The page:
Over the years there have been many different meaning for the name Shukokai. Depending on the context each symbol that goes to form the name, has a slightly different meaning. In a martial arts contact the most appropriate meaning is

SHU – The study of martial arts
KO – People with a common cause, coming together
KAI – Association

Essentially Shukokai means “an association where people come together to study Martial Arts

Can anybody train?

Generally, a student taking up karate can start from the age of six years and upwards. Younger children will find the technical aspects of karate extremely difficult to cope with. A child of four or five does not normally have the required concentration to last an hour’s class. (Be wary of clubs that teach four years of age up and upwards – money is generally the only motive)!

Generally, karate is suited to men and women of all ages and physique. We would recommend however, that a person over the age of sixty years have a general health check by their doctor before enrolling on a course. Fitness is not an issue – this is normally gained through training and patience is the key! Anyone with particular health concerns should consult the instructors about their approach to training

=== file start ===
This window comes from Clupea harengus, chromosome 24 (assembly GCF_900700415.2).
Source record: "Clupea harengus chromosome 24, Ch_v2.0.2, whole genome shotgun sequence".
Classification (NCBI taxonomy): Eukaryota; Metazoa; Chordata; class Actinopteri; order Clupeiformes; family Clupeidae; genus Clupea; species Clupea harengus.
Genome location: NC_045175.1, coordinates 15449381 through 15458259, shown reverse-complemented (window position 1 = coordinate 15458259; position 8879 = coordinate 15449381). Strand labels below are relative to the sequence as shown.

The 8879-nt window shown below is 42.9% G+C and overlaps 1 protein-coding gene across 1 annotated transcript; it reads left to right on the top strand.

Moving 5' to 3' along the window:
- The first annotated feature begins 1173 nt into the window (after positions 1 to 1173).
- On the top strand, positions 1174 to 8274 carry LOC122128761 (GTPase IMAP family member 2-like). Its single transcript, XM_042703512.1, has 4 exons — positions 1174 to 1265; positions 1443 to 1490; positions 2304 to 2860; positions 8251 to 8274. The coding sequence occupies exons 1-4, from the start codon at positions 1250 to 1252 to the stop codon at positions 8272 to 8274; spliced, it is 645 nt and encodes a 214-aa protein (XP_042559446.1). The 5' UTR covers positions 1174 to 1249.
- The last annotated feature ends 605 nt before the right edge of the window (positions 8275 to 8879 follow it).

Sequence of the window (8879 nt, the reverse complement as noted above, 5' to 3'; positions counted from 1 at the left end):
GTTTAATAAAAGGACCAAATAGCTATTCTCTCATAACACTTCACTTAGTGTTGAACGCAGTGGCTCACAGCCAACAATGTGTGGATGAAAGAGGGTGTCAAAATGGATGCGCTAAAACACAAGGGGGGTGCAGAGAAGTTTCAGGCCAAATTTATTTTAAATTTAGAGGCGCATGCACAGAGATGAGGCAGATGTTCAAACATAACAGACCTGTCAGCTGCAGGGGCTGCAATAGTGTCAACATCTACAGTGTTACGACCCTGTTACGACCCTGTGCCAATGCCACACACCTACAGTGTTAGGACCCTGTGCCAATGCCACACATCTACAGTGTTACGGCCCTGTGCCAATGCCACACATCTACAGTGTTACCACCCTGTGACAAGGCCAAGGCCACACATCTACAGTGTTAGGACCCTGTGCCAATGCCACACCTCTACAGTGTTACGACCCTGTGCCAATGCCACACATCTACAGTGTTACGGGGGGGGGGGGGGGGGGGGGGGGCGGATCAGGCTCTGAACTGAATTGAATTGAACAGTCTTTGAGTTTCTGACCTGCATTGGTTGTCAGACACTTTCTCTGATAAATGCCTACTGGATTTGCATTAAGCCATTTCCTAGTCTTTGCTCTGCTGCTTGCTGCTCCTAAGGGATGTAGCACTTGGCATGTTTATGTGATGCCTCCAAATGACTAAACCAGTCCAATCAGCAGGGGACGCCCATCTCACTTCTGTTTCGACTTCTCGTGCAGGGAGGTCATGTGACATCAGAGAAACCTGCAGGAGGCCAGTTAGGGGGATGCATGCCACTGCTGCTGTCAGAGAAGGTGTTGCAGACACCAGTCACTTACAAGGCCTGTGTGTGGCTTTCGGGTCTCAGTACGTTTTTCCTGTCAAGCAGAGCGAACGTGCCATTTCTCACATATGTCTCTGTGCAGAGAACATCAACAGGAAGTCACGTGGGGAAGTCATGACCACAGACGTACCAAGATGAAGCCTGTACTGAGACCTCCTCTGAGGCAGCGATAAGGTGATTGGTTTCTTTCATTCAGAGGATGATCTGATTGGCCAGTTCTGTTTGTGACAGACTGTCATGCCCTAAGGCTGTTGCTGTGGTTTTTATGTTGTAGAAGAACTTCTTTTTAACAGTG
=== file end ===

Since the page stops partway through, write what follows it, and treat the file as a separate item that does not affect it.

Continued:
It aims to develop character, humility, confidence, self-esteem, self control, determination and patience. No other physical discipline offers so much.

What should I expect in my first lesson?

Complete beginners who have little knowledge of Karate can naturally be apprehensive about taking the first step and going to their first lesson. Everyone in the class has been through this experience and knows what it feels like – so expect to feel welcomed – every student will try their best to help you feel at ease.

It is understandable that you might not be sure about this step, so uniquely the first THREE lessons are FREE to a new student which ensures you get a full insight into what to expect at future lessons and can make up your mind as to whether Karate at Ilkley Karate Club is for you.

You will need to wear loose fitting clothes like tracksuit bottoms and a t-shirt. Once you have taken a few lessons you will need to formally join, by filling in the application form and paying the membership fee. Your first karate uniform, known as a Gi, is included with the membership fee. Once you have joined, all your uniforms and equipment can be purchased from this site – virtually always for cheaper than you’ll be able to source yourself.